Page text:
...the Journal

The Guest
Refrigerator Door

The next set of magnets is from the fridge of my brother-in-law and his wife.

* NEW *

Someone suggested I add a discussion board, so I have.

If you have anything to discuss, go to this link. Feel free to start a new discussion on anything.

I'm gone--but you guys chat amongst yourselves, please!


I'm a Stranger Here Myself

Bill Bryson

I enjoyed his Australia book so much, I decided to try the one about this country.


Scattering Dad
(The ABC Sunday Night Movie)

That's it for today!


29 May 2001

Itís time for another "IF" Collaboration. This monthís topic is:

If someone close to you was in
failing health and only by offering
one of your vital organs could they
be possibly saved, would you do it?
Would you risk your life on the
chance that another might survive?

For me this is a no brainer. I remember back to a night in May of 1996 when we were standing in an apartment in New York, and I was listening incredulously to the words coming from the other side of the country through the telephone held to my ear.

"Mom? Daveís been in an accident. Heís not going to make it."

Your world kind of stops spinning. Everything becomes unreal. You talk to the kids who are there at the hospital, you try to reach out and be there, but youíre 3,000 miles away.

And as the reality begins to sink in...one thought keeps popping up: organ donation.

I know that this is often a touchy subject for transplant teams. How do you approach a grieving family, about to lose a loved one, and ask if you can "harvest" the usable organs. Even the word is difficult to say. "Harvest." Like a farmer sitting on a tractor digging up vegetables from the back 40.

But I remembered back to my sisterís death. Of course organ transplant had not been pioneered in those days, but corneal transplants had been and they asked if we wanted to donate her corneas. My mother wanted to, my father didnít Nobody was going to cut up his daughter. And so she went to her grave with her intact corneas and my mother and I have thought over the years of the people whose sight might have been restored had they been given Karenís eyes.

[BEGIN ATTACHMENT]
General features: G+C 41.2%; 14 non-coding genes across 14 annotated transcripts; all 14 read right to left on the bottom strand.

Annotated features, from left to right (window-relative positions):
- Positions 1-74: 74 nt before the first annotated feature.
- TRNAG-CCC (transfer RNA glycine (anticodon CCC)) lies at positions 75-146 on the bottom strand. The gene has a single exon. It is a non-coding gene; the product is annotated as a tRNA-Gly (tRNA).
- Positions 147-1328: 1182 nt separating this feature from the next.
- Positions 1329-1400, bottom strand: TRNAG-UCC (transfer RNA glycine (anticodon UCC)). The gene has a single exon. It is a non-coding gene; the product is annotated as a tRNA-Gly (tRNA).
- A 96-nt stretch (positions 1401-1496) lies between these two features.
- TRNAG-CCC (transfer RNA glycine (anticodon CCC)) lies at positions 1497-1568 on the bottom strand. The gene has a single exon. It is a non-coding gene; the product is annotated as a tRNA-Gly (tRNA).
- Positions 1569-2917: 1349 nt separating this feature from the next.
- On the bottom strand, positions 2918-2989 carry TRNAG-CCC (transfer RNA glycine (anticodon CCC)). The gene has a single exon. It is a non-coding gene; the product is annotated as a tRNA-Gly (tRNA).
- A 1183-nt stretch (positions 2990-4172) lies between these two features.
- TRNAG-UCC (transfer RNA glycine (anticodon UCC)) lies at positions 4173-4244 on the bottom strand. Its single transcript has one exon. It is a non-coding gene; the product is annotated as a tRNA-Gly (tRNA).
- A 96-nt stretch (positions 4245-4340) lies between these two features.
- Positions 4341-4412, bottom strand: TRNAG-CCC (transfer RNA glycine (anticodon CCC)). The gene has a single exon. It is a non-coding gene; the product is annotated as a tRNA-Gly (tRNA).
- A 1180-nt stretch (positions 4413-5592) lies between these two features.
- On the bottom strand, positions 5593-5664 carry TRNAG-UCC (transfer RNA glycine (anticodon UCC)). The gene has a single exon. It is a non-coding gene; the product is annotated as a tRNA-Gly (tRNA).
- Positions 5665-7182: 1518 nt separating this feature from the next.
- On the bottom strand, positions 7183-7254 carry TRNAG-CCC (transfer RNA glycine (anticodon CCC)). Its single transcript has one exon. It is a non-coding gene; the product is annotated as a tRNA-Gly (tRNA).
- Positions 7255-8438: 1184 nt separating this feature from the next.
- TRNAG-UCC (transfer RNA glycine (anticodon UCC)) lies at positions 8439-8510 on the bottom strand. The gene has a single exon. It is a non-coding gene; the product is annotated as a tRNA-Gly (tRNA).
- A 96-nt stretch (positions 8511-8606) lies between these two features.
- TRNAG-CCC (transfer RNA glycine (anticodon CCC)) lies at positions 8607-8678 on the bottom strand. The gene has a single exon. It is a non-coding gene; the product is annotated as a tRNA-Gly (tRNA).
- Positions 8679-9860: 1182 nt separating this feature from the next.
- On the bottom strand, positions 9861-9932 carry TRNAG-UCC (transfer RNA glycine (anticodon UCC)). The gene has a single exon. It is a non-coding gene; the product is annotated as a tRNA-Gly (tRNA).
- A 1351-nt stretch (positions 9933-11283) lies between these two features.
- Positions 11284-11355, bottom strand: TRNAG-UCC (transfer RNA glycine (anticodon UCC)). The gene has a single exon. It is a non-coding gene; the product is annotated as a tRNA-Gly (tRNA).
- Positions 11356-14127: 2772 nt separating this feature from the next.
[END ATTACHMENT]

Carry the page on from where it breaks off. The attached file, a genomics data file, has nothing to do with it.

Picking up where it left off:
They harvested whatever they could take of David. And we received a note telling us who had received his organs. A year later we learned that they were all still functioning perfectly. Little pieces of David, especially his wonderful heart, living on in other bodies. We found it very comforting. We had buried the shell that held his spirit, but parts of him were still walking around, leading normal lives, and able to give love to the people who loved the shells theyíd been put in.

It was a big disappointment when Paul died that we could not donate his organs. Since the circumstances his death were in question he became a coronerís case and thus they could not save any of the organs. They were able to take cartilege and some other stuff, but major organs, no. It saddens me to think that we might have saved someoneís life with a heart or a lung that Paul was no longer using, but we had to let them go.

As for donating an organ when you are still up and walking around, I canít think of a better, more loving gift to give someone. I think about all the people waiting and hoping that somehow an organ will come along in time. I think about one of those people being someone I love a lot and thinking that the thing that would make the difference is donating an organ that I can live without.

What would be my choices? Donating the organ, or watching someone I loved die. If I could have donated an organ that would have saved either Paul or David, there wouldnít have been any deliberation required.

Modern science has progressed so far that itís just wonderful that we have the technological ability to put new organs in failing bodies. I canít imagine anybody who would rather watched a loved one die than give up a healthy organ they could easily live without.

Take my kidney. Please.

One Year Ago:
Over in Kilarney

Some pictures from this journal
can be found at
Club Photo

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Created 5/29/01 by Bev Sykes